which sprung up in various places during the troubles of the kingdom, and where any type was
imitated, as chance or caprice dictated. In 1642 the establishment was removed to Oxford, but the
plume was still retained, and it cannot therefore be pronounced that those of a later period were
struck here, though it is not improbable that some workmen remained at Aberystwith, and that the
two mints were worked simultaneously.
Britsol Half-Crowns: there are several pieces, with a type most closely resembling that of Oxford,
which have the letters B R in monogram, either as a mint mark, or on other parts of the coin; these
have been generally attributed to Oxford, and said to have been struck from silver contributed or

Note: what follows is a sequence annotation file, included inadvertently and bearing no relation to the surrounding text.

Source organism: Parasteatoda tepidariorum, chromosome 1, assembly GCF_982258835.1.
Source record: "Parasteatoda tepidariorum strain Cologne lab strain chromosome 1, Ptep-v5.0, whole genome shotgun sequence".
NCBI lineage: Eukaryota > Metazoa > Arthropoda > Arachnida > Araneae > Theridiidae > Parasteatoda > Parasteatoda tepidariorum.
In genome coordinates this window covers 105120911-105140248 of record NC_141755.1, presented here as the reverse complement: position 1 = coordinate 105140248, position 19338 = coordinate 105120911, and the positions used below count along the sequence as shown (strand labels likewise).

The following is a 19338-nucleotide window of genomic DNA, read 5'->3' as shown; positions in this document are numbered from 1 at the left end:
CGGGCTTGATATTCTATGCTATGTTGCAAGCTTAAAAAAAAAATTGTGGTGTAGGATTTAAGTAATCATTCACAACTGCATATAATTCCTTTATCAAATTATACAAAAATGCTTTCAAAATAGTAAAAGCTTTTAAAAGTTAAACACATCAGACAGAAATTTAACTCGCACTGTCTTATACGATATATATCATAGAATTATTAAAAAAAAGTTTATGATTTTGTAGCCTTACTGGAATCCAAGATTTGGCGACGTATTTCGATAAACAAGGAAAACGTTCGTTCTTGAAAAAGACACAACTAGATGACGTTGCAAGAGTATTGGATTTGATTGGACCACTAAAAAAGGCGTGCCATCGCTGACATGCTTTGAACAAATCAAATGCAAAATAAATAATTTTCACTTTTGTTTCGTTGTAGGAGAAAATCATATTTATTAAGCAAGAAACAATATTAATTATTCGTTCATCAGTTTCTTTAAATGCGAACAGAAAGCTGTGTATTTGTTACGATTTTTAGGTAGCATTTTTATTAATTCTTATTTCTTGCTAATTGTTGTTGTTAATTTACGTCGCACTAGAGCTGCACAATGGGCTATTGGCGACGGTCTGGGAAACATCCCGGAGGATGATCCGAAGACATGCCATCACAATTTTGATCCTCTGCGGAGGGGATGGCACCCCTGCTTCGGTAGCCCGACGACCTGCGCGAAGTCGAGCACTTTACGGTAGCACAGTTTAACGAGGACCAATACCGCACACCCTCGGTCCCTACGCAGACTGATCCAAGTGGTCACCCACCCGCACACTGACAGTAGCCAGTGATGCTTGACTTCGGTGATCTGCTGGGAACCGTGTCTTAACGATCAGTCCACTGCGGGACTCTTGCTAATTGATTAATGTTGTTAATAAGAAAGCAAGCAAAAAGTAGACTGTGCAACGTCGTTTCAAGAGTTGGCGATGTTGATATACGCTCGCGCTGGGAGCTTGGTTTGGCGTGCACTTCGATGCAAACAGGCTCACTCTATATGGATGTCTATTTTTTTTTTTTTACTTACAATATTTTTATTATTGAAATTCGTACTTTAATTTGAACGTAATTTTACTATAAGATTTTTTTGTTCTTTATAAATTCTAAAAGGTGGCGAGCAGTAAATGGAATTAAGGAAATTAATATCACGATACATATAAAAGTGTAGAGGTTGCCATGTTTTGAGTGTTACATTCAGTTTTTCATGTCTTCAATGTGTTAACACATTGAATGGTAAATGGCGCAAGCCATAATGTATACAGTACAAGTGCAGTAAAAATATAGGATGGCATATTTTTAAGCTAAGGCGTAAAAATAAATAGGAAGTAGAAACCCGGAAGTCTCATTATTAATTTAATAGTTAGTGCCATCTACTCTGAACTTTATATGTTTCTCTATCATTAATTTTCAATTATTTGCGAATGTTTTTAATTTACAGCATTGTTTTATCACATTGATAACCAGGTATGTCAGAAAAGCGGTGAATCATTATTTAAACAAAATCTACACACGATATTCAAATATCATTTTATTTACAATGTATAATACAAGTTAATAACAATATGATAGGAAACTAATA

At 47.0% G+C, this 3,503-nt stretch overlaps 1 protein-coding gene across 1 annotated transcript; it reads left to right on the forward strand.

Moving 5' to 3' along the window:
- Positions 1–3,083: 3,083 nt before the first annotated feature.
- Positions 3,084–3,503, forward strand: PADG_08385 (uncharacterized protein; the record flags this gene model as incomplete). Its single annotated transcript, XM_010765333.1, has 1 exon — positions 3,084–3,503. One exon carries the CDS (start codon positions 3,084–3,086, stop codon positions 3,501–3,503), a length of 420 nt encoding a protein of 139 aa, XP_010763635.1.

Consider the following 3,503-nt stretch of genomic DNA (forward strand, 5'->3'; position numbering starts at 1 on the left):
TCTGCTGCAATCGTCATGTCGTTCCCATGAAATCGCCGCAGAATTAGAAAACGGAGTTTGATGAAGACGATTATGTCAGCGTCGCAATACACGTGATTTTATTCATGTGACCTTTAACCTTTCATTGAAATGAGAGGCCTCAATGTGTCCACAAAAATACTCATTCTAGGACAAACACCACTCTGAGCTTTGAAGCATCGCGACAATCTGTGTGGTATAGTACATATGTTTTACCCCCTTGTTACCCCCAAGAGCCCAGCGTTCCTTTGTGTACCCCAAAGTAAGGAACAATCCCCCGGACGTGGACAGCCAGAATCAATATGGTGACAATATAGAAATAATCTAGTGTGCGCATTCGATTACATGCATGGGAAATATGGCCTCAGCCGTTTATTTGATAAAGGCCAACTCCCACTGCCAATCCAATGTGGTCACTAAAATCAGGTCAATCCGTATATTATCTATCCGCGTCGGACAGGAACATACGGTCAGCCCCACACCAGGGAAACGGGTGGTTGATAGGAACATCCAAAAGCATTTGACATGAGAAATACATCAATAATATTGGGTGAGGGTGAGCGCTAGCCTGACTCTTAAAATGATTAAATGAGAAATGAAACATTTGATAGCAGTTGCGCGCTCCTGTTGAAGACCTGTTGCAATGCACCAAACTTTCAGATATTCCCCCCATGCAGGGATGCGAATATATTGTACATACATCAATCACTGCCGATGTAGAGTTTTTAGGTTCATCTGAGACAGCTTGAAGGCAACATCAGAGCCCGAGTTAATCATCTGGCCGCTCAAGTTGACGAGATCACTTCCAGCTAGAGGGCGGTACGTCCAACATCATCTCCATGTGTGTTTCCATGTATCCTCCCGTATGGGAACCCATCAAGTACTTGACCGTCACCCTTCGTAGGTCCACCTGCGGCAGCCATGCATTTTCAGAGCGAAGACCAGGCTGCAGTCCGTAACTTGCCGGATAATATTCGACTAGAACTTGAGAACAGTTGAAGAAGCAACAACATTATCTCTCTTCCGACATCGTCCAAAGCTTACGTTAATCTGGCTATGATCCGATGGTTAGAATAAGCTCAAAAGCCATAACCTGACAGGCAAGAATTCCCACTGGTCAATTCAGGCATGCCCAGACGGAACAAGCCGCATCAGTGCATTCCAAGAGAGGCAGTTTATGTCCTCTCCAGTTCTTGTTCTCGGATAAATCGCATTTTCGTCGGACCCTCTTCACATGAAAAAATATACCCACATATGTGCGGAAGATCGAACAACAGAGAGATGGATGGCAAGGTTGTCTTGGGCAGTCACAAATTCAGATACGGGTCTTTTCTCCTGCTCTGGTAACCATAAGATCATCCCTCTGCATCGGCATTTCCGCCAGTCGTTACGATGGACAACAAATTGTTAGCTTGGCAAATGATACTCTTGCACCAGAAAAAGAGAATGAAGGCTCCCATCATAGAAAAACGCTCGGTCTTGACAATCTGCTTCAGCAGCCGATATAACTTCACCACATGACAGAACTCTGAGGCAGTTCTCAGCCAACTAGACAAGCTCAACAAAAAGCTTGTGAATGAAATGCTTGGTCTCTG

procured by Dr. Richard Baylie, President of St. John's College and Dean of Salisbury; we have not been
able to ascertain the source of this tale, and we entirely discredit it. The dates upon these pieces are
1643, 1644, 1645. Bristol was in the king's hands from July 1643 to Sept. 1645, and as we have, upon
similar coins, EX for Exeter, OX for Oxford, and no letters that we can assign positively to individuals,
we have not any hesitation in assigning BR to Bristol.
The first half-crown struck at Bristol we believe to be that which has MM. some uncertain object like a
pear between four pellets; the king's crown very flat at the top; the sword leaning forwards. MM. on
rev. BR. In other respects it resembles the Oxford type of the same date 1643, the off hind leg being
raised. (485). MB.
2. A specimen in the Mus. has obv. from the same die as the preceding, but on the rev. the MM. and
the first E of the legend are omitted.
3. Another of the same date has obv. MM. Plume. Rev. MM. BR. The sword in this piece and all the
subsequent ones is upright. MB.